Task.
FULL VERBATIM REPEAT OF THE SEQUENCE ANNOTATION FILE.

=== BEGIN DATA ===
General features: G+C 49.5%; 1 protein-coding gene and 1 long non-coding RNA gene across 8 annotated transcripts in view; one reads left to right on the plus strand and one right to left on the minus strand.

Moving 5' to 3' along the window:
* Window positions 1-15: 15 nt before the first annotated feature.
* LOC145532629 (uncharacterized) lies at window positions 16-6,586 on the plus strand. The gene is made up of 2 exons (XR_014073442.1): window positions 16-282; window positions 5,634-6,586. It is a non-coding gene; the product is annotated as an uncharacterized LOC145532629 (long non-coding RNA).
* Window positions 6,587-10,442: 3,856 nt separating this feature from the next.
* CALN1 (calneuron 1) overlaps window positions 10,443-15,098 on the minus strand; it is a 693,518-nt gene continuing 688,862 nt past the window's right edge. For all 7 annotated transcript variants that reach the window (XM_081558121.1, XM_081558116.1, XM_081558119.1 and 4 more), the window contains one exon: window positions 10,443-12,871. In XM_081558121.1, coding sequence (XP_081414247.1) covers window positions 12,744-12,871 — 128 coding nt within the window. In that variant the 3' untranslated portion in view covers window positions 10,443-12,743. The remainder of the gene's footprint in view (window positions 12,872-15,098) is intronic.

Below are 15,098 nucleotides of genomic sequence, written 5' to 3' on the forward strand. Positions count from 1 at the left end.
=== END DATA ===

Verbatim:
General features: G+C 49.5%; 1 protein-coding gene and 1 long non-coding RNA gene across 8 annotated transcripts in view; one reads left to right on the plus strand and one right to left on the minus strand.

Moving 5' to 3' along the window:
* Window positions 1-15: 15 nt before the first annotated feature.
* LOC145532629 (uncharacterized) lies at window positions 16-6,586 on the plus strand. The gene is made up of 2 exons (XR_014073442.1): window positions 16-282; window positions 5,634-6,586. It is a non-coding gene; the product is annotated as an uncharacterized LOC145532629 (long non-coding RNA).
* Window positions 6,587-10,442: 3,856 nt separating this feature from the next.
* CALN1 (calneuron 1) overlaps window positions 10,443-15,098 on the minus strand; it is a 693,518-nt gene continuing 688,862 nt past the window's right edge. For all 7 annotated transcript variants that reach the window (XM_081558121.1, XM_081558116.1, XM_081558119.1 and 4 more), the window contains one exon: window positions 10,443-12,871. In XM_081558121.1, coding sequence (XP_081414247.1) covers window positions 12,744-12,871 — 128 coding nt within the window. In that variant the 3' untranslated portion in view covers window positions 10,443-12,743. The remainder of the gene's footprint in view (window positions 12,872-15,098) is intronic.

Below are 15,098 nucleotides of genomic sequence, written 5' to 3' on the forward strand. Positions count from 1 at the left end.